10 more things you didn't know about Beijing

Maese (et al., etc.),

I like this back-and-forth blogging format you've chosen. Do you think anyone knows we're blatantly ripping off the style that the cool kids over at came up with years ago? Do you think anyone cares? Maybe we can become a discussion topic on Poynter. I can't tell you how much I love watching people argue over the trees while the forest that is our industry burns to the ground.

Anyway, it's been an interesting few days in Beijing. Here are 10 things I bet you didn't know about Beijing, since you've only been here 12 hours and I'm working on hour 36 at the moment.


1. There was actual smog inside the Water Cube yesterday. I'm not making this up. When your pollution is so bad, it seeps through the super-thin walls of your swim complex, suddenly what was hailed as a breakthrough in architecture just seems gross. Seriously, indoor smog? Phelps should keep that mustache, but he'd probably have to get Johnson and Johnson (an official Olympic sponsor!) to help wash the film out of his beard every night, and that could cause a problem. Seriously, the sky looks like Amy Winehouse's skin after a three-week bender. Disgusting.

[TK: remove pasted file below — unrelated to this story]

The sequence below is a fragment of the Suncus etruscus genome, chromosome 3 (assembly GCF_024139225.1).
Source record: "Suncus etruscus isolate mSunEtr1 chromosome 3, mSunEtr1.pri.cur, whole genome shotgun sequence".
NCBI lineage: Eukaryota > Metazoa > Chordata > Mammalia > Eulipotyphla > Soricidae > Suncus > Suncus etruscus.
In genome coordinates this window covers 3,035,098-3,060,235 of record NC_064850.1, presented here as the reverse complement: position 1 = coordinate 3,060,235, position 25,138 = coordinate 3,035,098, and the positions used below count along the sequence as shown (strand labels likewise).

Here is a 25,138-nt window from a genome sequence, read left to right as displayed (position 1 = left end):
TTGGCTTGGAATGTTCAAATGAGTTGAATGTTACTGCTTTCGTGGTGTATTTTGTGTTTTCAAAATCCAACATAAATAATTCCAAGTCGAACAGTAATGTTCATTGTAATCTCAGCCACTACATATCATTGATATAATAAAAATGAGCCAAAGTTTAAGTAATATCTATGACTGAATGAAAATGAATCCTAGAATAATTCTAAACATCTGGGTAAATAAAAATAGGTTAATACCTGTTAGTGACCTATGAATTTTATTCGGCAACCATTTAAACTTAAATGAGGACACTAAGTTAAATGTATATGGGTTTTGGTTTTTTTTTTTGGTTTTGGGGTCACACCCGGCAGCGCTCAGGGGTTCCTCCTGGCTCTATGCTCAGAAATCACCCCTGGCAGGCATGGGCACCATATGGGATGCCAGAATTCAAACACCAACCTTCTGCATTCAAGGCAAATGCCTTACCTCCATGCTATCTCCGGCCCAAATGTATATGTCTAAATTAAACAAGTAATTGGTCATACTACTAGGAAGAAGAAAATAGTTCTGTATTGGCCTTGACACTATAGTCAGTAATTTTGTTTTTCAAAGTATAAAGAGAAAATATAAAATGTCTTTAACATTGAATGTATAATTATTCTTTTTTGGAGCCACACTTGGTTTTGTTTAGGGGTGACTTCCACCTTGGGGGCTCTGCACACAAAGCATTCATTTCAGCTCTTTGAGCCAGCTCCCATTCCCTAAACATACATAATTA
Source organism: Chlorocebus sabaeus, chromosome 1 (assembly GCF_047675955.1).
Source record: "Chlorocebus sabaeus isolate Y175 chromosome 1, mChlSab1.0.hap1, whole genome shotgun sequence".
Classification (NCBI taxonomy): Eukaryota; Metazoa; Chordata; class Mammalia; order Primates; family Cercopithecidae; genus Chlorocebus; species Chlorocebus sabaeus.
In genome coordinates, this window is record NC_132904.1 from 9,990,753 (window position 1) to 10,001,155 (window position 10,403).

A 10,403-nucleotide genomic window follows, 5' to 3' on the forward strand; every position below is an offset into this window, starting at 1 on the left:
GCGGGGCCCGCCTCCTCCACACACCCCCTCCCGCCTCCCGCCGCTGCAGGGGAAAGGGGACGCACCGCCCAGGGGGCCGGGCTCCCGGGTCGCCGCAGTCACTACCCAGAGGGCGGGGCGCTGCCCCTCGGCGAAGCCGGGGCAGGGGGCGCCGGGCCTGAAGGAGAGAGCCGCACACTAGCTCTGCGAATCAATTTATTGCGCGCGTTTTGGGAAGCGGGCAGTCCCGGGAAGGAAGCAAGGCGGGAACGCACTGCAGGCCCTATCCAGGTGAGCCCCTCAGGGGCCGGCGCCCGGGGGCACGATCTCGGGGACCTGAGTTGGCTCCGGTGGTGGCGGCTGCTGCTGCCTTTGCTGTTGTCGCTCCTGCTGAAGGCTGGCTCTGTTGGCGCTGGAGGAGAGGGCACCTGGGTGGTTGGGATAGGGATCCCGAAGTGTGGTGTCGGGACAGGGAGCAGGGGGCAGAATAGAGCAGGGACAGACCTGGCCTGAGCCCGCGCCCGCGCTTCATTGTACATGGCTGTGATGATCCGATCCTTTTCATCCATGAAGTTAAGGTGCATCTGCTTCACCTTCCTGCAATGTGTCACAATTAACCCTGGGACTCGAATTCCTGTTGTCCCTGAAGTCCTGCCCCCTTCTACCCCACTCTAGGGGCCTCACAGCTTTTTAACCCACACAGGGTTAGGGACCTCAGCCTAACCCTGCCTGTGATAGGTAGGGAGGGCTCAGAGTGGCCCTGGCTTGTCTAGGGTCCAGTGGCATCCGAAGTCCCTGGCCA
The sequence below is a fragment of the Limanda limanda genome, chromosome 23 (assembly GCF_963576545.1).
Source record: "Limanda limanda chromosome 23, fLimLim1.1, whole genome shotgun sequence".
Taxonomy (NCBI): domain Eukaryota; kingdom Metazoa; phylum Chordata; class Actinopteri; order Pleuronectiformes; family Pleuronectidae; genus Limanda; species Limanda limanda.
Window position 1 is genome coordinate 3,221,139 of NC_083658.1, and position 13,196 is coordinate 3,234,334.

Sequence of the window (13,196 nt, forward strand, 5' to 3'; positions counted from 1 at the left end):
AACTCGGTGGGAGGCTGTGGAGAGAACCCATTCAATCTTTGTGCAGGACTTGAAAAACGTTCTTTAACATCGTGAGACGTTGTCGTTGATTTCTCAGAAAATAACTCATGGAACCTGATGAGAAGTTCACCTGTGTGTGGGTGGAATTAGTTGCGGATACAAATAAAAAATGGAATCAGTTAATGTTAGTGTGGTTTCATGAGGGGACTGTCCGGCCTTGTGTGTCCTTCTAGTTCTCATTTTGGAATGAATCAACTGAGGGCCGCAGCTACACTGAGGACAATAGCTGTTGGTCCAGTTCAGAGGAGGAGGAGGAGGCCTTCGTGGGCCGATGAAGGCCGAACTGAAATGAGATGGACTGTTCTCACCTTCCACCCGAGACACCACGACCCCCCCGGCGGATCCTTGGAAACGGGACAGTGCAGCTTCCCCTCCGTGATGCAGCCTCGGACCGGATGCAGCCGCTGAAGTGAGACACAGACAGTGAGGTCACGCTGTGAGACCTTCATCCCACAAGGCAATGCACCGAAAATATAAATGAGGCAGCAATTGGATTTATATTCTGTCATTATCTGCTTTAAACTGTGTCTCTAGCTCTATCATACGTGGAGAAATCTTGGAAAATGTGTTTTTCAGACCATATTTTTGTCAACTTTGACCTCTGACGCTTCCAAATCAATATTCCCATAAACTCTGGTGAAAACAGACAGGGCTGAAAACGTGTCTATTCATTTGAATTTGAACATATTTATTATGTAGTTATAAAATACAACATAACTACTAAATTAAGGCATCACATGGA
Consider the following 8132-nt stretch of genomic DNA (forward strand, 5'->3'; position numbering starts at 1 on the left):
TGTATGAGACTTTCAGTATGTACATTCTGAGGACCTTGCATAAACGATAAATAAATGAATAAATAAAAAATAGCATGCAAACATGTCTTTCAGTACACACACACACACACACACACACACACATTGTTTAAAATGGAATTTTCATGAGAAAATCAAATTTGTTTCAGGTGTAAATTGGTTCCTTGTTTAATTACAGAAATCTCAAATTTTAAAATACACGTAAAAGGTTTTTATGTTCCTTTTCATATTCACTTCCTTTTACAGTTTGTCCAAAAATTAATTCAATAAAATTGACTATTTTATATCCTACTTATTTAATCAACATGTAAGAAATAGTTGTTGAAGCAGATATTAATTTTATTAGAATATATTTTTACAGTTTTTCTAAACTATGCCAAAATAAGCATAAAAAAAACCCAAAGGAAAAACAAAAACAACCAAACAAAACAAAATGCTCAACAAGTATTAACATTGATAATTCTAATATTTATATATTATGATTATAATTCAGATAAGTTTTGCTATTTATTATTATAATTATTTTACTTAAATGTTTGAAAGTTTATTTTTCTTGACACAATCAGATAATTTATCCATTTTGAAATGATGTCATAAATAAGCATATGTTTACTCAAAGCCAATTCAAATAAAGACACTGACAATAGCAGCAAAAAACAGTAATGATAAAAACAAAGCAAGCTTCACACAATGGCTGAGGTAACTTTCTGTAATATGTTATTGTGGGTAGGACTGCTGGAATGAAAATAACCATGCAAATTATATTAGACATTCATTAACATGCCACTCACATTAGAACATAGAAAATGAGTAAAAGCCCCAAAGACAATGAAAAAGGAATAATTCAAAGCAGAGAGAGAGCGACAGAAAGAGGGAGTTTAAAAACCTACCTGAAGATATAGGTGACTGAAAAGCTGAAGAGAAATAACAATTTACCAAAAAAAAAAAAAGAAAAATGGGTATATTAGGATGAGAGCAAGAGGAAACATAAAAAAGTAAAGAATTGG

2. People here actually watch you pee. It's true. Since there needs to be volunteers for everything -- in order to promote how polite and how organized China is -- there are actually people who wait at the door of bathrooms at Olympic venues and make certain you don't have any issues. I'm not even sure there is a joke necessary here.


3. I didn't have any celebrities on my flight like Dikembe Mutombo, which is a shame. How in the world does he have enough leg room for a 13-hour flight? Personally, it would have been hard for me to resist going up to him and trying to get him to say his favorite (alleged) pick-up line when he was in college at Georgetown: Who wants to sex Mutombo? I don't even care if that's just an urban legend at this point, it's one of the greatest pick-up lines ever. I wish he were competing for Nigeria in this Olympics, simply so we could ask him about that alleged story.